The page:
The NSW Ombudsman has released a report critical of the police investigation into the death of tasered Brazilian student Roberto Laudisio Curti.

Mr Curti died after police fired Tasers at him 14 times in Sydney's CBD in March last year.

The 21-year-old had stolen a packet of biscuits from a convenience store and was delusional and behaving erratically after using a small amount of LSD. 

An inquest late last year heard up to 11 officers chased the student and repeatedly tasered him, even as he lay handcuffed on the ground.

Three cans of OC spray were used on him and disturbing video footage from the Taser guns used was shown in Glebe Coroners Court.

Coroner Mary Jerram made an open finding on the cause of his death, but said the actions of police officers were reckless and an abuse of power.

She recommended disciplinary action against five of the officers involved and that police use of Tasers and capsicum spray be reviewed, as well as restraint methods.

The student's family, who sat through the disturbing evidence at the inquest and gave permission for it to be made public, still want criminal charges laid against the officers.

Today, Ombudsman Bruce Barbour tabled a report in Parliament on the police investigation into the death before the coroner's inquest.

Mr Barbour's report says the incident highlights why independent civilian oversight of critical incident investigations is important.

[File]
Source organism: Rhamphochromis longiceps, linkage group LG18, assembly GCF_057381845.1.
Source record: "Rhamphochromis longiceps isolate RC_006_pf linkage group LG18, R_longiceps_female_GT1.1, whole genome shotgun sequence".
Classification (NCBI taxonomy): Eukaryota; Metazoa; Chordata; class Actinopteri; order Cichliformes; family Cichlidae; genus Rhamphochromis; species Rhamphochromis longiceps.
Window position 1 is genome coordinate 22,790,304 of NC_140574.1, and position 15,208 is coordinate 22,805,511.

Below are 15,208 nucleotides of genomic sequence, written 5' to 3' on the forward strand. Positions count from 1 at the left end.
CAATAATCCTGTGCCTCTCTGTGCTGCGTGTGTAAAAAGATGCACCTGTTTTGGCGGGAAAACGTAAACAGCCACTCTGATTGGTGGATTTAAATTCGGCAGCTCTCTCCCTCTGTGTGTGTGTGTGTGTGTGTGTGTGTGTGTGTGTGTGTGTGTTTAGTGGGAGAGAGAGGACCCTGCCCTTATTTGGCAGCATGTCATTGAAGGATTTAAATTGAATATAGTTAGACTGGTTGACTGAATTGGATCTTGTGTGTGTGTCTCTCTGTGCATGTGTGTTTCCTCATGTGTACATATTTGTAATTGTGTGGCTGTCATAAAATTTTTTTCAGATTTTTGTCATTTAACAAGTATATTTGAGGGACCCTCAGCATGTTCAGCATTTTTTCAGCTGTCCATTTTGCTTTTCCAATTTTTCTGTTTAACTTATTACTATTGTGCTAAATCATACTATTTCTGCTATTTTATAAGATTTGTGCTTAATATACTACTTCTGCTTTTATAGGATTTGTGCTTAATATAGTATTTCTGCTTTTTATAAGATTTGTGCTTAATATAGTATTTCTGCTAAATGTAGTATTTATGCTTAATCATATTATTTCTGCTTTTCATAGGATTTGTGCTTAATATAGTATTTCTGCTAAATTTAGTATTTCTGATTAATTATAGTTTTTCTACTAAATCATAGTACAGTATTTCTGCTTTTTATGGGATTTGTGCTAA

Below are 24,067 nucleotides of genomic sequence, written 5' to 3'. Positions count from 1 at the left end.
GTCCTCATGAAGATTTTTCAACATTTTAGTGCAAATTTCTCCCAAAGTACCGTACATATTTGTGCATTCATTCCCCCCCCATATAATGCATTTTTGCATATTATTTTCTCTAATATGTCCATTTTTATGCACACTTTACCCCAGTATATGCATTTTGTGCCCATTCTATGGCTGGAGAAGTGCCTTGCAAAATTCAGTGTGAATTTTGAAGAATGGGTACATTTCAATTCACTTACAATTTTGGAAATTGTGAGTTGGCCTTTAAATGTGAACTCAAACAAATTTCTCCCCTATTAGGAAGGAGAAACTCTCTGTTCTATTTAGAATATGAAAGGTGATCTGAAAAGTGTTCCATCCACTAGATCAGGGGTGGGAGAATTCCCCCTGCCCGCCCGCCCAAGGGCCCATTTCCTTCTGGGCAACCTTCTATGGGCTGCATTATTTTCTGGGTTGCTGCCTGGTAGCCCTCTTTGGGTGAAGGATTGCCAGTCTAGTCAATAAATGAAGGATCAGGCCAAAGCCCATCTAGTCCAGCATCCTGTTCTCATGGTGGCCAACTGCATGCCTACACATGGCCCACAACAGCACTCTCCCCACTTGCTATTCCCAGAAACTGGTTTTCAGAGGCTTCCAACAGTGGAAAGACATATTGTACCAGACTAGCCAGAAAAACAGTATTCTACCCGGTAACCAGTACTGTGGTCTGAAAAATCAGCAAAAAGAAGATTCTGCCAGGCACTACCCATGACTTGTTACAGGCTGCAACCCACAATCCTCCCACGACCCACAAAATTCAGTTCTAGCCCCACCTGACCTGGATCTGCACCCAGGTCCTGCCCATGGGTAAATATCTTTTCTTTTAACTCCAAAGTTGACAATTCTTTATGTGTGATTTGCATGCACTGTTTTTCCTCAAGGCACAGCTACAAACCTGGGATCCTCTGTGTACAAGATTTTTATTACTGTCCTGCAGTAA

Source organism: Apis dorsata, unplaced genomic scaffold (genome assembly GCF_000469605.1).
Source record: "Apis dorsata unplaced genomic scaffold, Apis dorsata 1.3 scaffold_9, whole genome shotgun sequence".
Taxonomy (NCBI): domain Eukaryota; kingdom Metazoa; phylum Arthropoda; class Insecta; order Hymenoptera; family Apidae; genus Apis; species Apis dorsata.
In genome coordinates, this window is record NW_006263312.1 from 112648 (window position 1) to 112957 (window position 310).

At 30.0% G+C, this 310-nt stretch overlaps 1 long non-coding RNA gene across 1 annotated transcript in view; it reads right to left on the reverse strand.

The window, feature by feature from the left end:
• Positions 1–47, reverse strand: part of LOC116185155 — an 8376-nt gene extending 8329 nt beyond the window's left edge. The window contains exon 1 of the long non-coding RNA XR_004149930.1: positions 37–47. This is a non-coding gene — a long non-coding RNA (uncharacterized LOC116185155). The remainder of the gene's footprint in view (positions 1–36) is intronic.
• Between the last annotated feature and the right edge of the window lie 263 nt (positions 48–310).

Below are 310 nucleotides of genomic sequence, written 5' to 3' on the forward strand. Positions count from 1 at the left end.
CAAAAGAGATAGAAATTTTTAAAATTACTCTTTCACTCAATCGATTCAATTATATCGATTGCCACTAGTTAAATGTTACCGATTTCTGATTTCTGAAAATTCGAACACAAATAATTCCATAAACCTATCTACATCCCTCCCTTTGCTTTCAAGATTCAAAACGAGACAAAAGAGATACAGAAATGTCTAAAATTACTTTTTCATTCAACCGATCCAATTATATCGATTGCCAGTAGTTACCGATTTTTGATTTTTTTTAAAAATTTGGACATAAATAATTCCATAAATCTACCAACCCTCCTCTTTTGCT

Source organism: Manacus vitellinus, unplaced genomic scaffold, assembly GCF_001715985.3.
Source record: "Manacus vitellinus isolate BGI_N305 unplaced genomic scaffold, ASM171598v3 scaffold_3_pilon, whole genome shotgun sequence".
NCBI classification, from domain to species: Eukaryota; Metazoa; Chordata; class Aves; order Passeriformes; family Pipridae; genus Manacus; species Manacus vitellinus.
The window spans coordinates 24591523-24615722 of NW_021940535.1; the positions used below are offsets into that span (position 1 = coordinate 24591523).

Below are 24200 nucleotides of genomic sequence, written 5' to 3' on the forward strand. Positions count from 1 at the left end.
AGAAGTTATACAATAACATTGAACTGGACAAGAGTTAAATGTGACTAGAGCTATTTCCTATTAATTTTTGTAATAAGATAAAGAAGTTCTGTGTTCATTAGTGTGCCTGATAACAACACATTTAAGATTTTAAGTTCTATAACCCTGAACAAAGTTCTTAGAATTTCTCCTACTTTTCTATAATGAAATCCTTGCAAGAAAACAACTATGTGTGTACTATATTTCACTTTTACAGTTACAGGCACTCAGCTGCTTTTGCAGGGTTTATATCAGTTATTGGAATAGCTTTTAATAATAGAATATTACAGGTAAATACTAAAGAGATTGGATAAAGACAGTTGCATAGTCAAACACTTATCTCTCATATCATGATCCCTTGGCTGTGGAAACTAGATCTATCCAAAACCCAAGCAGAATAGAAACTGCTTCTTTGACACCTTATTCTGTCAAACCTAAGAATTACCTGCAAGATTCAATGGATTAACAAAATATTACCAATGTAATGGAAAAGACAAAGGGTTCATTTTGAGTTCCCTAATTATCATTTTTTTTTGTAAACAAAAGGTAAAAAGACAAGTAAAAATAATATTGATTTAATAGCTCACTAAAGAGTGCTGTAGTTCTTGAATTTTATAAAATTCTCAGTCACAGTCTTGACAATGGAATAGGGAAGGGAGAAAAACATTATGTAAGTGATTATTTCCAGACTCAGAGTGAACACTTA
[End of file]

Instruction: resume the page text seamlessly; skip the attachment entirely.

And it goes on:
"The police investigation into the death of Mr Laudisio Curti failed to adequately identify and deal with the question of whether there was any police misconduct," the report said.

Mr Barbour has called for a mandatory notification scheme to alert his office to all incidents involving death or serious injury during police operations.

"It may come as a surprise to members of the community to know that police investigations into the death or serious injury of persons during policing activities are not automatically subject to independent scrutiny by my office," Mr Barbour said in the report.

"We are only able to oversight these investigations upon receiving notification of a complaint about the conduct of the officers involved.

"This means that most critical incident investigations are not subject to any scrutiny by this office."

The matter is now also before the Police Integrity Commission.

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